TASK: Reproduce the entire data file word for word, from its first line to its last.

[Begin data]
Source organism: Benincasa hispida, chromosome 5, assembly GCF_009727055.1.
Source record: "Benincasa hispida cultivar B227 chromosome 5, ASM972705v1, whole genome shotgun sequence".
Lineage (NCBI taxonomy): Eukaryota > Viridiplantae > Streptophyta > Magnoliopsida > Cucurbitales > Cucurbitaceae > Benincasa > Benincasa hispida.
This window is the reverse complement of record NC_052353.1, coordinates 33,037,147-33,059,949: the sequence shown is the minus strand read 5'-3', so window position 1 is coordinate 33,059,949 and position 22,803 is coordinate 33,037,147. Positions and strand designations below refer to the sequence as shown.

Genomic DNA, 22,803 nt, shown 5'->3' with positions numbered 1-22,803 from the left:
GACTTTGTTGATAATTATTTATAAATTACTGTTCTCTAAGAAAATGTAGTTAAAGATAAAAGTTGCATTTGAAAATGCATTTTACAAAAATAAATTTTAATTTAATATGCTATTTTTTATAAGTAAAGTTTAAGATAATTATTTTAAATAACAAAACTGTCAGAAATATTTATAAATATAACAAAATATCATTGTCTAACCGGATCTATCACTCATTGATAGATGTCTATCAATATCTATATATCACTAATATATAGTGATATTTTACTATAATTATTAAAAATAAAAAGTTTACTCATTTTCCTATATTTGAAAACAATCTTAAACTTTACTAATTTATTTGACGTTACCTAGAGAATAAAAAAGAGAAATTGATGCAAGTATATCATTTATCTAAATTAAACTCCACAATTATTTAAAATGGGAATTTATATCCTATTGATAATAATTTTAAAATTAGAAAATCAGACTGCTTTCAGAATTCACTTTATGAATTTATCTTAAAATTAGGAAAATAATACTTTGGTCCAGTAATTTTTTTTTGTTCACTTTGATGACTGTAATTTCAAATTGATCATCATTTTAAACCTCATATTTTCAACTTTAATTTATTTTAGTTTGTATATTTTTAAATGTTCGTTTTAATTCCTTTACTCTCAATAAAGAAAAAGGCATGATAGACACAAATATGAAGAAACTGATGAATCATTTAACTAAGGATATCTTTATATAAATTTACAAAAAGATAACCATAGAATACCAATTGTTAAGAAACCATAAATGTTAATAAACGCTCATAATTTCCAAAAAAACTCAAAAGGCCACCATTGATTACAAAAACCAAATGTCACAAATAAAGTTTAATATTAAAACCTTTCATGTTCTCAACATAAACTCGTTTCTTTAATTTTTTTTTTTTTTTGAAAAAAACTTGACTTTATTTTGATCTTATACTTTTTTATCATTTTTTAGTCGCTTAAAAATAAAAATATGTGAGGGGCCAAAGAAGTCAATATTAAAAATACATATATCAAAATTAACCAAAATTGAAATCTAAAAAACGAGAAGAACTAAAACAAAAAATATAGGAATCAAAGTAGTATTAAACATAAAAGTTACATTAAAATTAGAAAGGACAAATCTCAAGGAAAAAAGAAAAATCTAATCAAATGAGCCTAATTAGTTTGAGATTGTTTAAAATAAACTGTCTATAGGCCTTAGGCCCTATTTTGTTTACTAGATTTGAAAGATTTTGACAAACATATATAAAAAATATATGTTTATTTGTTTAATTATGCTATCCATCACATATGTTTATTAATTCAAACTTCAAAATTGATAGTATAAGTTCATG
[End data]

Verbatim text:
Source organism: Benincasa hispida, chromosome 5, assembly GCF_009727055.1.
Source record: "Benincasa hispida cultivar B227 chromosome 5, ASM972705v1, whole genome shotgun sequence".
Lineage (NCBI taxonomy): Eukaryota > Viridiplantae > Streptophyta > Magnoliopsida > Cucurbitales > Cucurbitaceae > Benincasa > Benincasa hispida.
This window is the reverse complement of record NC_052353.1, coordinates 33,037,147-33,059,949: the sequence shown is the minus strand read 5'-3', so window position 1 is coordinate 33,059,949 and position 22,803 is coordinate 33,037,147. Positions and strand designations below refer to the sequence as shown.

Genomic DNA, 22,803 nt, shown 5'->3' with positions numbered 1-22,803 from the left:
GACTTTGTTGATAATTATTTATAAATTACTGTTCTCTAAGAAAATGTAGTTAAAGATAAAAGTTGCATTTGAAAATGCATTTTACAAAAATAAATTTTAATTTAATATGCTATTTTTTATAAGTAAAGTTTAAGATAATTATTTTAAATAACAAAACTGTCAGAAATATTTATAAATATAACAAAATATCATTGTCTAACCGGATCTATCACTCATTGATAGATGTCTATCAATATCTATATATCACTAATATATAGTGATATTTTACTATAATTATTAAAAATAAAAAGTTTACTCATTTTCCTATATTTGAAAACAATCTTAAACTTTACTAATTTATTTGACGTTACCTAGAGAATAAAAAAGAGAAATTGATGCAAGTATATCATTTATCTAAATTAAACTCCACAATTATTTAAAATGGGAATTTATATCCTATTGATAATAATTTTAAAATTAGAAAATCAGACTGCTTTCAGAATTCACTTTATGAATTTATCTTAAAATTAGGAAAATAATACTTTGGTCCAGTAATTTTTTTTTGTTCACTTTGATGACTGTAATTTCAAATTGATCATCATTTTAAACCTCATATTTTCAACTTTAATTTATTTTAGTTTGTATATTTTTAAATGTTCGTTTTAATTCCTTTACTCTCAATAAAGAAAAAGGCATGATAGACACAAATATGAAGAAACTGATGAATCATTTAACTAAGGATATCTTTATATAAATTTACAAAAAGATAACCATAGAATACCAATTGTTAAGAAACCATAAATGTTAATAAACGCTCATAATTTCCAAAAAAACTCAAAAGGCCACCATTGATTACAAAAACCAAATGTCACAAATAAAGTTTAATATTAAAACCTTTCATGTTCTCAACATAAACTCGTTTCTTTAATTTTTTTTTTTTTTTGAAAAAAACTTGACTTTATTTTGATCTTATACTTTTTTATCATTTTTTAGTCGCTTAAAAATAAAAATATGTGAGGGGCCAAAGAAGTCAATATTAAAAATACATATATCAAAATTAACCAAAATTGAAATCTAAAAAACGAGAAGAACTAAAACAAAAAATATAGGAATCAAAGTAGTATTAAACATAAAAGTTACATTAAAATTAGAAAGGACAAATCTCAAGGAAAAAAGAAAAATCTAATCAAATGAGCCTAATTAGTTTGAGATTGTTTAAAATAAACTGTCTATAGGCCTTAGGCCCTATTTTGTTTACTAGATTTGAAAGATTTTGACAAACATATATAAAAAATATATGTTTATTTGTTTAATTATGCTATCCATCACATATGTTTATTAATTCAAACTTCAAAATTGATAGTATAAGTTCATG